This column has frequently addressed the need to water new plantings, transplanted trees, shrubs and evergreens added to the landscape. Little has been written regarding water management on what we would all call our "well-established" landscape plants in the yard.
Most of us give little thought that those big oaks, maples, pines and spruce could use our help.
The last time the hot, dry weather got our attention was the summer of 2012. There were issues with lawns certainly, yet calls to the volunteer Master Gardeners on taking care of established trees were few and far between. While large established plants may appear to be OK, a lot of them really are not. I was able to examine a cross section of an oak that had been taken down mid-summer. You could readily see the growth rings from the spring of 2017 and back. Prior to 2012, the rings were wide and evenly spaced indicating good growth rates. From 2012 forward, the rings were very tight together, indicating slowed growth. Until the tree died, the leaves appeared normal according to the homeowner who had no idea the big beautiful oak was in trouble.
Short of being able to evaluate the tree rings, you can go out and examine branches to see how much annual growth they are putting on. This mirrors the rings in the trunks. You will need to examine quite a few branches to get a good idea on the average growth overall.
So how do you water such big trees in the home landscape? This will take several hours per tree. An open-ended hose placed in the general drip line of the tree with a strong rate of flow in several areas in the total dripline is needed. It may be easier to think about mentally dividing the area up into quarters, letting the hose run for an extended period to get the whole area done. The majority of the trees roots that absorb water and food from the soil live in the top 12-18 inches of soil. When it does rain, those roots can take advantage of all the moisture the canopy can provide.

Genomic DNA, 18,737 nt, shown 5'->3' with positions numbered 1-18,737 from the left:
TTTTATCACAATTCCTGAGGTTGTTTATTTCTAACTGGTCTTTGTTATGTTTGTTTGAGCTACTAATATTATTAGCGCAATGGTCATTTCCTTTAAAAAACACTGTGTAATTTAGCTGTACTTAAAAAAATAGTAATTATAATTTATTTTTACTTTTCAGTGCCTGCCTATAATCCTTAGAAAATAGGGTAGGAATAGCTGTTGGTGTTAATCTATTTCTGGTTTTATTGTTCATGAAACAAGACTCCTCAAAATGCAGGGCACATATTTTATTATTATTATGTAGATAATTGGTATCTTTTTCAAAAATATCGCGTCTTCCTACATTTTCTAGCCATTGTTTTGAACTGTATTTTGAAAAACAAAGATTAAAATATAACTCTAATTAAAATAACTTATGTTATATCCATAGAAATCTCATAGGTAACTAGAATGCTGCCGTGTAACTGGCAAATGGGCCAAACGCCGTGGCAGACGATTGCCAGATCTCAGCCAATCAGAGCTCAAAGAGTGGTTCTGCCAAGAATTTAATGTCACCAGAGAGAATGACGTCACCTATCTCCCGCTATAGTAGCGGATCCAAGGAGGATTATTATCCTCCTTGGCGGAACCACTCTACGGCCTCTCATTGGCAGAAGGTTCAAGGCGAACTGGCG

While the canopy of most of our evergreen trees in not nearly as extensive, watering them is very similar, just in a smaller diameter. Watering those established evergreens now is going to help; watering them late in the season just before you hang up the hose for the winter also is very important. Evergreen needles lose moisture all winter so supplying them with as much water as possible, as late as possible, really helps.
You should not forget your established shrub borders either. Watering a bed is not as exacting. Move the hose around in the bed until you feel there is water everywhere. Often times placing the hose between the shrubs works the best.
It might be tempting to put a sprinkler out there instead, but sprinklers cannot provide the same volume of water to your valued plants in the same timeframe an open hose can. Using the open hose also allows you work in other beds doing fall cleanup while your tree, shrub and evergreen watering goes on.